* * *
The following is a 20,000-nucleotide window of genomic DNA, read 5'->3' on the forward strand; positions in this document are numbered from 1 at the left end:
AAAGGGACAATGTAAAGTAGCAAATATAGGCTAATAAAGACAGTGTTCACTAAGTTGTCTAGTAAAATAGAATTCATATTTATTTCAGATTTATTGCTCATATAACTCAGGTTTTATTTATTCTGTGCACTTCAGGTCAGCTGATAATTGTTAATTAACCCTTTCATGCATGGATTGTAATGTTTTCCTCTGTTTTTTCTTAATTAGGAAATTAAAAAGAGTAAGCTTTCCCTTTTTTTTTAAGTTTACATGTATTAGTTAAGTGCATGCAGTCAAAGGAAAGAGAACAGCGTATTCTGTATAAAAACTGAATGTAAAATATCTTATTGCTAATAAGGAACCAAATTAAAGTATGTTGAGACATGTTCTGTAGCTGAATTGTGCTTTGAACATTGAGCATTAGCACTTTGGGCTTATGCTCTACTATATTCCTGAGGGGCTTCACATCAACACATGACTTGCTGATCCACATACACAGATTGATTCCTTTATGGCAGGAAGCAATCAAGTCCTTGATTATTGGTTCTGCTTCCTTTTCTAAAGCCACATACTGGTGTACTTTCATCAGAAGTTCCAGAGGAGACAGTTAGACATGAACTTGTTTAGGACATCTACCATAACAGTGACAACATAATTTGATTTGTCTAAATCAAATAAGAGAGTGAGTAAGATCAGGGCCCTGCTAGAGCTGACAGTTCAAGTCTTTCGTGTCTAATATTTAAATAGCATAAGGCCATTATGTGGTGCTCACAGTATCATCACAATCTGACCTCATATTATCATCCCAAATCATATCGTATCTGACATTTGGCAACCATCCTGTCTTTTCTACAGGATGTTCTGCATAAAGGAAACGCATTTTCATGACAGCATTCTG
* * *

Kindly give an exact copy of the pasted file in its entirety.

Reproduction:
The following is a 20,000-nucleotide window of genomic DNA, read 5'->3' on the forward strand; positions in this document are numbered from 1 at the left end:
AAAGGGACAATGTAAAGTAGCAAATATAGGCTAATAAAGACAGTGTTCACTAAGTTGTCTAGTAAAATAGAATTCATATTTATTTCAGATTTATTGCTCATATAACTCAGGTTTTATTTATTCTGTGCACTTCAGGTCAGCTGATAATTGTTAATTAACCCTTTCATGCATGGATTGTAATGTTTTCCTCTGTTTTTTCTTAATTAGGAAATTAAAAAGAGTAAGCTTTCCCTTTTTTTTTAAGTTTACATGTATTAGTTAAGTGCATGCAGTCAAAGGAAAGAGAACAGCGTATTCTGTATAAAAACTGAATGTAAAATATCTTATTGCTAATAAGGAACCAAATTAAAGTATGTTGAGACATGTTCTGTAGCTGAATTGTGCTTTGAACATTGAGCATTAGCACTTTGGGCTTATGCTCTACTATATTCCTGAGGGGCTTCACATCAACACATGACTTGCTGATCCACATACACAGATTGATTCCTTTATGGCAGGAAGCAATCAAGTCCTTGATTATTGGTTCTGCTTCCTTTTCTAAAGCCACATACTGGTGTACTTTCATCAGAAGTTCCAGAGGAGACAGTTAGACATGAACTTGTTTAGGACATCTACCATAACAGTGACAACATAATTTGATTTGTCTAAATCAAATAAGAGAGTGAGTAAGATCAGGGCCCTGCTAGAGCTGACAGTTCAAGTCTTTCGTGTCTAATATTTAAATAGCATAAGGCCATTATGTGGTGCTCACAGTATCATCACAATCTGACCTCATATTATCATCCCAAATCATATCGTATCTGACATTTGGCAACCATCCTGTCTTTTCTACAGGATGTTCTGCATAAAGGAAACGCATTTTCATGACAGCATTCTG